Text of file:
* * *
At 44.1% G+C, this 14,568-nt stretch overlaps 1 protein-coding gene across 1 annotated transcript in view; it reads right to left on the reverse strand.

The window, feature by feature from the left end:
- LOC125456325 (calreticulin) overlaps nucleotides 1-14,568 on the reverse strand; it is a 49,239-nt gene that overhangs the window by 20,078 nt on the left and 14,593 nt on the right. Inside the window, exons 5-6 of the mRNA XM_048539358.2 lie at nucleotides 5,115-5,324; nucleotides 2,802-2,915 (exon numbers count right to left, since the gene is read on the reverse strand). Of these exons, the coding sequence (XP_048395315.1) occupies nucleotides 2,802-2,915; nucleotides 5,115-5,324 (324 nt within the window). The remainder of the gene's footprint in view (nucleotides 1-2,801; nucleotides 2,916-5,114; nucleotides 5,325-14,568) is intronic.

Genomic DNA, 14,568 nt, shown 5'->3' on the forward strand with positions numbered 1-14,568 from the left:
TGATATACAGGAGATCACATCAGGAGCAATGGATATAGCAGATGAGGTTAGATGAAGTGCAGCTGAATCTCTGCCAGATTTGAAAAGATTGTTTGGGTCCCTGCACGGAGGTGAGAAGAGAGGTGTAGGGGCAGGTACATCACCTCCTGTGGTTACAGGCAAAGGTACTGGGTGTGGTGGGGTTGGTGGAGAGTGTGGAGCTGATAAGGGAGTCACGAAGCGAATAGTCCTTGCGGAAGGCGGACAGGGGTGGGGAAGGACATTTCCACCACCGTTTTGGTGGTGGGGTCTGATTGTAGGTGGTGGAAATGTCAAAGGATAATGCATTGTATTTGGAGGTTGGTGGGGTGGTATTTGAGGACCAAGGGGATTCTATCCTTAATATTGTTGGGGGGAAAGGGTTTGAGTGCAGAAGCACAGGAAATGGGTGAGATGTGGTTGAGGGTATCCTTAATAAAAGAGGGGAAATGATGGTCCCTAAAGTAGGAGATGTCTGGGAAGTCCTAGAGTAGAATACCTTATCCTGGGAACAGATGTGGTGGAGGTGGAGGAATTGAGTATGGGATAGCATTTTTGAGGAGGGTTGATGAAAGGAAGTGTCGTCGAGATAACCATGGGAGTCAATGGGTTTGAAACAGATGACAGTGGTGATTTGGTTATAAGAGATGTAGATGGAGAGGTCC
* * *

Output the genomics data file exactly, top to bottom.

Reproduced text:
At 44.1% G+C, this 14,568-nt stretch overlaps 1 protein-coding gene across 1 annotated transcript in view; it reads right to left on the reverse strand.

The window, feature by feature from the left end:
- LOC125456325 (calreticulin) overlaps nucleotides 1-14,568 on the reverse strand; it is a 49,239-nt gene that overhangs the window by 20,078 nt on the left and 14,593 nt on the right. Inside the window, exons 5-6 of the mRNA XM_048539358.2 lie at nucleotides 5,115-5,324; nucleotides 2,802-2,915 (exon numbers count right to left, since the gene is read on the reverse strand). Of these exons, the coding sequence (XP_048395315.1) occupies nucleotides 2,802-2,915; nucleotides 5,115-5,324 (324 nt within the window). The remainder of the gene's footprint in view (nucleotides 1-2,801; nucleotides 2,916-5,114; nucleotides 5,325-14,568) is intronic.

Genomic DNA, 14,568 nt, shown 5'->3' on the forward strand with positions numbered 1-14,568 from the left:
TGATATACAGGAGATCACATCAGGAGCAATGGATATAGCAGATGAGGTTAGATGAAGTGCAGCTGAATCTCTGCCAGATTTGAAAAGATTGTTTGGGTCCCTGCACGGAGGTGAGAAGAGAGGTGTAGGGGCAGGTACATCACCTCCTGTGGTTACAGGCAAAGGTACTGGGTGTGGTGGGGTTGGTGGAGAGTGTGGAGCTGATAAGGGAGTCACGAAGCGAATAGTCCTTGCGGAAGGCGGACAGGGGTGGGGAAGGACATTTCCACCACCGTTTTGGTGGTGGGGTCTGATTGTAGGTGGTGGAAATGTCAAAGGATAATGCATTGTATTTGGAGGTTGGTGGGGTGGTATTTGAGGACCAAGGGGATTCTATCCTTAATATTGTTGGGGGGAAAGGGTTTGAGTGCAGAAGCACAGGAAATGGGTGAGATGTGGTTGAGGGTATCCTTAATAAAAGAGGGGAAATGATGGTCCCTAAAGTAGGAGATGTCTGGGAAGTCCTAGAGTAGAATACCTTATCCTGGGAACAGATGTGGTGGAGGTGGAGGAATTGAGTATGGGATAGCATTTTTGAGGAGGGTTGATGAAAGGAAGTGTCGTCGAGATAACCATGGGAGTCAATGGGTTTGAAACAGATGACAGTGGTGATTTGGTTATAAGAGATGTAGATGGAGAGGTCC